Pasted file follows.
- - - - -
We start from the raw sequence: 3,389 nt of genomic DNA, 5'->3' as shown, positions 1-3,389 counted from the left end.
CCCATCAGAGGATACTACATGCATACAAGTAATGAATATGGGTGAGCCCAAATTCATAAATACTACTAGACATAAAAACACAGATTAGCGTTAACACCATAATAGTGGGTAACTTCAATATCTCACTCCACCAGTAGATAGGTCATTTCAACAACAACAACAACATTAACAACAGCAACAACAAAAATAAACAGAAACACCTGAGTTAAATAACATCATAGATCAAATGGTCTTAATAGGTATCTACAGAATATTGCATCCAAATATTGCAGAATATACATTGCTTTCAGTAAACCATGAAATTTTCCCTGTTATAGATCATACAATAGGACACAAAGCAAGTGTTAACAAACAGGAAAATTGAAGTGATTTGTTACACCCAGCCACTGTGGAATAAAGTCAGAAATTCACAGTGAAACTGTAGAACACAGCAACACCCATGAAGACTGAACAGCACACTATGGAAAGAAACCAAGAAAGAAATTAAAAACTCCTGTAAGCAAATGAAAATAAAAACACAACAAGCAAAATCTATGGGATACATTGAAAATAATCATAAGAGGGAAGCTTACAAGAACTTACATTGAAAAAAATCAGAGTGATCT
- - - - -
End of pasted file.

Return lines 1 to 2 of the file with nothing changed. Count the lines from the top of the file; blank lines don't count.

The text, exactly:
We start from the raw sequence: 3,389 nt of genomic DNA, 5'->3' as shown, positions 1-3,389 counted from the left end.
CCCATCAGAGGATACTACATGCATACAAGTAATGAATATGGGTGAGCCCAAATTCATAAATACTACTAGACATAAAAACACAGATTAGCGTTAACACCATAATAGTGGGTAACTTCAATATCTCACTCCACCAGTAGATAGGTCATTTCAACAACAACAACAACATTAACAACAGCAACAACAAAAATAAACAGAAACACCTGAGTTAAATAACATCATAGATCAAATGGTCTTAATAGGTATCTACAGAATATTGCATCCAAATATTGCAGAATATACATTGCTTTCAGTAAACCATGAAATTTTCCCTGTTATAGATCATACAATAGGACACAAAGCAAGTGTTAACAAACAGGAAAATTGAAGTGATTTGTTACACCCAGCCACTGTGGAATAAAGTCAGAAATTCACAGTGAAACTGTAGAACACAGCAACACCCATGAAGACTGAACAGCACACTATGGAAAGAAACCAAGAAAGAAATTAAAAACTCCTGTAAGCAAATGAAAATAAAAACACAACAAGCAAAATCTATGGGATACATTGAAAATAATCATAAGAGGGAAGCTTACAAGAACTTACATTGAAAAAAATCAGAGTGATCT